As for the nonhumans who live with us, I think that since they are the consequence of a domestication process conducted by humans and they can't survive by themselves in the nature, we have the obligation to take care of them FOR THEIR SAKE. Whether we enjoy their presence, it's a secondary question (although I really enjoy my rescued guinea pig). Talking about her, it's time to feed her.

    Keep on your great blog, and let me finish this post by saying that I'd really like to be able to write like you do.

    April 23, 2007
  4. Claudio,

    I couldn't agree more about language. I have a Ph.D. in Applied Linguistics, and in the minds of most, I obsess over language. You'll find, if you read the blog from the past couple of months, that I have been quite preoccupied with the welfare vs. rights situation. Sometimes I bore myself with how much I refer to it and how much I use phrases like "nonhuman animal" (my phrase of choice). The funny thing is that you remind me that I can't use ENOUGH of that language (I don't want readers to tune out, so I try to mix it up with "sentient beings," and such).

    Just when I thought I was overusing certain language, it turns out the opposite is true!

    Thanks again.

    April 23, 2007
  5. Cláudio Godoy #


    I meant the rescued guinea pig who lives with me instead of MY rescued guinea pig. I was victim of my own criticism…

    April 23, 2007
  6. Deb #

    I enjoyed the Silence of the Lambs reference, and when I saw the movie (a year or so before I went vegetarian, I think), I remember how disturbing I found it to learn what the "silence of the lambs" referred to. A little off topic, but I don't think I can ever hear anyone talk about fava beans and not start thinking about silence of the lambs!

    I don't think I necessarily agree with Claudio, though I certainly see the point. I think most people would see some of the "abuses" you listed as "uses", and so calling them abuse makes it clear to me that you think use *is* abuse. But then, my mindset is already there, so maybe Claudio is right after all.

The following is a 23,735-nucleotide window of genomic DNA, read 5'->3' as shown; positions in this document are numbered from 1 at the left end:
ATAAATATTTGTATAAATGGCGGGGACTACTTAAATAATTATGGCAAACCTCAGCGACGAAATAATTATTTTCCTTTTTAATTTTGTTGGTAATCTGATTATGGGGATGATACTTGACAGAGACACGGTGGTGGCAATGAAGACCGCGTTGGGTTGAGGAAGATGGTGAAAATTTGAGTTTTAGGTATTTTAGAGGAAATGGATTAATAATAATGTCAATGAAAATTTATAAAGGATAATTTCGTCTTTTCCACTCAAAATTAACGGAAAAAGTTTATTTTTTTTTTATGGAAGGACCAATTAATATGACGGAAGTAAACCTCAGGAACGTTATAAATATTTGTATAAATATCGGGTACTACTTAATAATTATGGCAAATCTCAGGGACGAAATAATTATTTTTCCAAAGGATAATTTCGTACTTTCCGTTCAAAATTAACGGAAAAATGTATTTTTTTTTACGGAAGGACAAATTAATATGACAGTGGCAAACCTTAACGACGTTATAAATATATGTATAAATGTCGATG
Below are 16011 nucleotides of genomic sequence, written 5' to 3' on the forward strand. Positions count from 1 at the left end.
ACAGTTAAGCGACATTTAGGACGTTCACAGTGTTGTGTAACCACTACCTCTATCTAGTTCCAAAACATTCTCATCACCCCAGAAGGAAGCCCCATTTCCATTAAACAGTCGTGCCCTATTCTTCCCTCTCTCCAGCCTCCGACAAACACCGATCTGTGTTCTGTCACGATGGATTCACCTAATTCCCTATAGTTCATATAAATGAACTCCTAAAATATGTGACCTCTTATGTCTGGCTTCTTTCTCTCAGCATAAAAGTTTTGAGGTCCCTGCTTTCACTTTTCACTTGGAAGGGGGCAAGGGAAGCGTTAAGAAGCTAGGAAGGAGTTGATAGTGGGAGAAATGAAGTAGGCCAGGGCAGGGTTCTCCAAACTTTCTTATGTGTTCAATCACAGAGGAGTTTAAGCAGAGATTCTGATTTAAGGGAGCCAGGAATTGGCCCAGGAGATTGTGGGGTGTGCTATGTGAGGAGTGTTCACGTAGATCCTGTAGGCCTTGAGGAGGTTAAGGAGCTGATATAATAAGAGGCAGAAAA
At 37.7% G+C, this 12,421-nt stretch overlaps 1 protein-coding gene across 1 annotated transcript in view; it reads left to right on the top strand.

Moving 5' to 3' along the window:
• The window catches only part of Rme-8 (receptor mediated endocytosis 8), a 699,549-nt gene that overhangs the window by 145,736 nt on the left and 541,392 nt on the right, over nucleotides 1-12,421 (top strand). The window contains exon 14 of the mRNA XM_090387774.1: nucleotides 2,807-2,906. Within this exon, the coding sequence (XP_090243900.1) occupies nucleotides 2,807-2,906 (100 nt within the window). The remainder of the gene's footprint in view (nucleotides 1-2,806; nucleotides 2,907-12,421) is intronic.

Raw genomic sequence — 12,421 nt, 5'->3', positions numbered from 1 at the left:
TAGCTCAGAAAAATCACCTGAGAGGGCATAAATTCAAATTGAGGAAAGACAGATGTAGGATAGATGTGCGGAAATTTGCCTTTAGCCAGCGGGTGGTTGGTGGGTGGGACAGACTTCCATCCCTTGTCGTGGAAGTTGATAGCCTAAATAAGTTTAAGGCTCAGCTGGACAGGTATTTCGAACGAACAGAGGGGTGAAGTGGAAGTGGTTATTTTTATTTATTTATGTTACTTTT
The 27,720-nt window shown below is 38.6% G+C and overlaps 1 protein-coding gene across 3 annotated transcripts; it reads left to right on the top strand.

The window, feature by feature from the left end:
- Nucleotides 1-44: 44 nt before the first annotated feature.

April 23, 2007
  7. Just my two cents worth. In many cases, use and abuse are synonymous. Take the case of using minors for work in a factory, for instance. The practice involves both use and abuse. In fact, use in this case is abuse. This is because in minors' case, they are not in a position to know what's good or bad for them, and so, are not in a postiton to give rational and informed consent to work in a factory. Uninformed consent is tantamount to non-consent.

    Similarly, there is no way that non-human animals can in any meaningful way be thought of giving us consent to use them. Therefore, all non-consenting use of non-human animals is abuse, since there is no logical way to deduce that non-humans consent to their use.

    Therefore, all use of non-humans is abuse, and so this makes being against both use and abuse of non-humans as practically meaning the same thing.

    April 24, 2007
  8. By the way, since the greyhounds are rescued, you do not USE them as your pets. You are not using them in any way. You are only offering them protection and sustenance. Rescues aren't pets in my books. Pets are non-humans one buys, sells, or otherwise obtains for non-altruistic reasons (just to enjoy their company.

    April 24, 2007
  9. Okay, how about this:

    Every use of animals is wrong (unjust). And I do think pets are a "use" of animals, whether rescued or not, as they are property. I understand that pets are probably the trickiest to consider usage, but every other use is (I think) easily considered abuse because injury and harm are involved.

    A wrong use is, technically, a "misuse," which could in fact be considered "abuse." I am not disagreeing with any of that. Again, pets are the only dicey use/misuse/abuse.

    But let's look at the conjunction. If I say it's "hot and humid" today, which it already is at 8 am here in South Florida, you know that it is both hot and humid. If I say we shouldn't use AND abuse animals, that is different than if I say we shouldn't use OR abuse them. The OR tells you that use and abuse are very different, and you can do either one OR the other (but not both, or I'd say use AND/OR abuse). The AND tells you that when you're using you're abusing.

    And though it can be thought of as redundant, in my mind it underscores FOR PEOPLE OTHER THAN YOU what animal rights really is. The funny thing is that I usually get e-mails from welfarists complaining about USE, rather than rightists concerned with ABUSE.

    Ah, the journey of attempting to communicate equally with those who agree with you and those who disagree. It is an interesting one . . .

    April 24, 2007
  10. Mike Grieco #

    Hello all-Any "USE" of a"Nonhuman" creature that is not a positive experience for these creatures is "ABUSE"!! So THERE! Thanks again for your words of wisdom Mary…Peace to all Life.


    April 24, 2007

Leave a Reply

You may use basic HTML in your comments. Your email address will not be published.

Subscribe to this comment feed via RSS